Another Late Kruk jar type, which is most common at Susa (compare LeBrun 1971: fig. 54:2), is rectangular in cross-section, with a flat base. It is made of stone, and has a rope pattern running vertically along each edge. An example of this type in the Louvre Museum (Fig. I I), with a volume of only ca. 50 milliliters, also tested positive for wine and an unidentified tree resin additive (see Fig. 2). The avoid or elongated droop-spouted jar (Fig. 12) has been proposed as the jar type most likely to have been used to transport wine during the Late Kruk period. Yet it has a relatively small volume, and both the mouth and spout of the jar would need to he stoppered.
Stoppers for the sharply everted mouths are archaeologically attested, but thus far none have been reported for the spouts. Well-preserved jars have been recovered at Susa, Uruk, Nippur, and Tello in lowland Greater Mesopotamia, as well as at other sites to the northeast in Iran (e.g., Fanikhabad, Godin Tepe, and Tepe Sialk) and to the northwest in Syria (Habuba Kabira) and Anatolia (Arslan Tepe).
The residues on the interiors of the droop-spouted jars were confined to the lower half or third of the vessels, where materials and precipitates settle out from liquidso One example each from Susa (Fig. 12), Uruk (Badler et al. 1996: fig. 1), and Tello (A01, 14344/TG5486, Louvre Museum) have been chemically confirmed as containers for a resinated wine. The three jars have the same volume: 1.3 liters.
Two other jar types have also been confirmed as containers of resinated wineo A miniature short-spouted jar of Late Uruk type, with a round base and a volume of about 0.15 liter, comes from TeIlo (A01, 5238/T321, Louvre Museum). A miniature jar (W194961, Kniversity of Heidelberg) of a unique type was found together with numerous other examples at Kruk (Lenten 1961: pl. 16e-g), in a sherd layer under an oven in the Canna temple complex (square Md XVI 4). These jars, which date to the subsequent late Jemdet Nasr/early Early Dynastic period, have narrow mouths and pointed bases and range in volume from 10 to 30 milliliters (Fig. 13).
Wine Drinking, Trade, and Production
It has usually been argued that barley beer was the alcoholic beverage of choice in ancient Sumer, since grapevines are grown with difficulty in the hot, dry climate of southern Iraq and the textual evidence for viniculture and wine-drinking in Mesopotamia is minima] before the 2nd millennium BC. Based on the new chemical evidence for wine inside jars that could have been used to transport and serve the beverage, wine was probably already being enjoyed by at least the upper classes in Late Uruk times. Early Dynastic cylinder seals depict the royalty and their entourages drinking beer with tubes/straws from large jars and a second beverage—presumably wine—from hand-held cups (Fig. 14).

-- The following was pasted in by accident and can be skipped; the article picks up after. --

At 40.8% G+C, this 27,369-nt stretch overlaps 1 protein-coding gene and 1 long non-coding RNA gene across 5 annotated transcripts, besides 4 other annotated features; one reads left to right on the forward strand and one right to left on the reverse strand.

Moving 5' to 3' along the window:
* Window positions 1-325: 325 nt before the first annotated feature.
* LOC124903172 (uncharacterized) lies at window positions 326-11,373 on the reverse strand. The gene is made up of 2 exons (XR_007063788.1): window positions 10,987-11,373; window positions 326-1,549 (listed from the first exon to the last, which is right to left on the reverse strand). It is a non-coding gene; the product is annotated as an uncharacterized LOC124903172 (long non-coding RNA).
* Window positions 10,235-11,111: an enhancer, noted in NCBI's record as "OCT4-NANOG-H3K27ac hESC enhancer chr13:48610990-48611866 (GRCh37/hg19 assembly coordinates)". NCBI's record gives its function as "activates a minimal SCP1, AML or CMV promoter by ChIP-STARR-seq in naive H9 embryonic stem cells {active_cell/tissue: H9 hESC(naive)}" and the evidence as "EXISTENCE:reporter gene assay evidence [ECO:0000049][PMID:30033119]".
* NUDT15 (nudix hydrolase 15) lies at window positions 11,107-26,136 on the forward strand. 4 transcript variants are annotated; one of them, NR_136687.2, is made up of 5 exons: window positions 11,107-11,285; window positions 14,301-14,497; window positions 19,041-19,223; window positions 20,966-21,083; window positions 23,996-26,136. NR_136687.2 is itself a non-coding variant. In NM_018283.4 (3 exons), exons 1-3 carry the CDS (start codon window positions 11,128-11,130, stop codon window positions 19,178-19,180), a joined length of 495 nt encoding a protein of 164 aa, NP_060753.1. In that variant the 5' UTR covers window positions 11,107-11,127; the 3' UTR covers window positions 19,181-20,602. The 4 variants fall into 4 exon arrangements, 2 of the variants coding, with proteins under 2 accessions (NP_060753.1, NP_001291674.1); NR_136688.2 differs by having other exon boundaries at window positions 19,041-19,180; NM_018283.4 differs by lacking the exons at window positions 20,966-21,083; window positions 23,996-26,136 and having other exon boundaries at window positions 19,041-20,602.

The wine imported into lowland Greater Mesopotamia could have been brought from the northern Zagros or other parts of the Near East, at least 600 kilometers away. The 5th century BC Greek historian Herodotus (1.193-94) describes shipping wine down the Cuphrates or Tigris from Armenia at a much later period: round skin boats were loaded with date-palin casks of wine and delivered to Babylon. River transport was also an option in the Late Uruk Period; it might have been coordinated by an entrepôt specially established for the purpose in Kpper Mesopotamia, where grapes, usually identified as of the wild subspecies, have been recovered from several late 4th millennium BC sites (e.g., Hama in Syria, and Hassek Höyük, Kurhan Höyük, and Kurucutepe in south- eastern Turkey). But if demand for the beverage were great enough, transplantation of grapevines to closer locales in the central Zagros and possibly as far south as Susa would be anticipated. When the Late Kruk trade routes were suddenly cut off at the end of the period, the pressure to establish productive vineyards closer to the major urban centers would have intensified.